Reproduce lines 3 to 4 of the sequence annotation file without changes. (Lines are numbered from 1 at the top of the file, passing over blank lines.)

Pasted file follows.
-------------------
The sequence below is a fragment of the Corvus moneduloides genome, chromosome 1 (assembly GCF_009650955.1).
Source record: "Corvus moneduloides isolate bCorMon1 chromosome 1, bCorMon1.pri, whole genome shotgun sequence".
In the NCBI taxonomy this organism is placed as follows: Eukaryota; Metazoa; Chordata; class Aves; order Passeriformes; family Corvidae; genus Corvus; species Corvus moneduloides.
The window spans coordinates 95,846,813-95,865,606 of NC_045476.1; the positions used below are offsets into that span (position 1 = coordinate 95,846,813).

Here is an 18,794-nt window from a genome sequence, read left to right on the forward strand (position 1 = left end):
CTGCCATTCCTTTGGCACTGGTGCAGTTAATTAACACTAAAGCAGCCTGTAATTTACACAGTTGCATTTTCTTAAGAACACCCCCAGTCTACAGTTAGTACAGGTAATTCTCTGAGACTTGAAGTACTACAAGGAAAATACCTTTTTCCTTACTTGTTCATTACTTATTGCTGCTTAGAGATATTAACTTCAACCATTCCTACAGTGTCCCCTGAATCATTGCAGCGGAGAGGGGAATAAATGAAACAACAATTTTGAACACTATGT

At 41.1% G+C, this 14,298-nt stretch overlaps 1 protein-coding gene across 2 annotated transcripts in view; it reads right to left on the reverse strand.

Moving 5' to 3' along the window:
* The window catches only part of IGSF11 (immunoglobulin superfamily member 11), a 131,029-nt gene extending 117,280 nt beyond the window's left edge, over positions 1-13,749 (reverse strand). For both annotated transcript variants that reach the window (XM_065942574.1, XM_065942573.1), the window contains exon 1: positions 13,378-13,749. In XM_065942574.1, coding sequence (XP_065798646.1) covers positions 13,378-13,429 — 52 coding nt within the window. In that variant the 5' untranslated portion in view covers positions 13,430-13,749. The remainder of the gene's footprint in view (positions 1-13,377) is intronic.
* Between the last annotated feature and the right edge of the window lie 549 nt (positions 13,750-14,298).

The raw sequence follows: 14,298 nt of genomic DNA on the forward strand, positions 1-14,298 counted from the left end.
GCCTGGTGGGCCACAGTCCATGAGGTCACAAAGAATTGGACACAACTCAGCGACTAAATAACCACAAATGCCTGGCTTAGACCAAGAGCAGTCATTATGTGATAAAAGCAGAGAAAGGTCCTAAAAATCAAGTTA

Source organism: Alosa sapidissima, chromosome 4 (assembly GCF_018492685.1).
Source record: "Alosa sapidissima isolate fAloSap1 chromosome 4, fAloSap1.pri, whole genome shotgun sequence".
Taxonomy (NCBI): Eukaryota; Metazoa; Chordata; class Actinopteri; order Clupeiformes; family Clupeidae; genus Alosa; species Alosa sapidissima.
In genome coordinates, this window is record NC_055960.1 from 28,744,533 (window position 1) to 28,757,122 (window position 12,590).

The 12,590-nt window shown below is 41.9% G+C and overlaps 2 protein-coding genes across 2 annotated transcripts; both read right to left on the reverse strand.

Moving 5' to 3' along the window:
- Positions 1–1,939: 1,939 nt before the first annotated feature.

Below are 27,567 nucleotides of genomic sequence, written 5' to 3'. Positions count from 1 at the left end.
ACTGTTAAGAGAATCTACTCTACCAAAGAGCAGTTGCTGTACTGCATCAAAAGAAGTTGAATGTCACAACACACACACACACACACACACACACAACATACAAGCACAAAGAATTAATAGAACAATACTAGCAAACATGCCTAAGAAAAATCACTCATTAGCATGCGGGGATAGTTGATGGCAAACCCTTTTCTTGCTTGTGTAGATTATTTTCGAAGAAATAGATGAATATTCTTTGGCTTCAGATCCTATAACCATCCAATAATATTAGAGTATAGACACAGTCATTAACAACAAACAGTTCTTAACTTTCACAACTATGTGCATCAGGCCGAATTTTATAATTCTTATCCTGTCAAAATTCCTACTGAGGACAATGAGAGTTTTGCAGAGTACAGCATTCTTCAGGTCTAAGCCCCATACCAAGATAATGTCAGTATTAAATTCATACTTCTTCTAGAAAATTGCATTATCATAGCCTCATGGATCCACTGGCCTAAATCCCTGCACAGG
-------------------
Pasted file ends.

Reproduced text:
In the NCBI taxonomy this organism is placed as follows: Eukaryota; Metazoa; Chordata; class Aves; order Passeriformes; family Corvidae; genus Corvus; species Corvus moneduloides.
The window spans coordinates 95,846,813-95,865,606 of NC_045476.1; the positions used below are offsets into that span (position 1 = coordinate 95,846,813).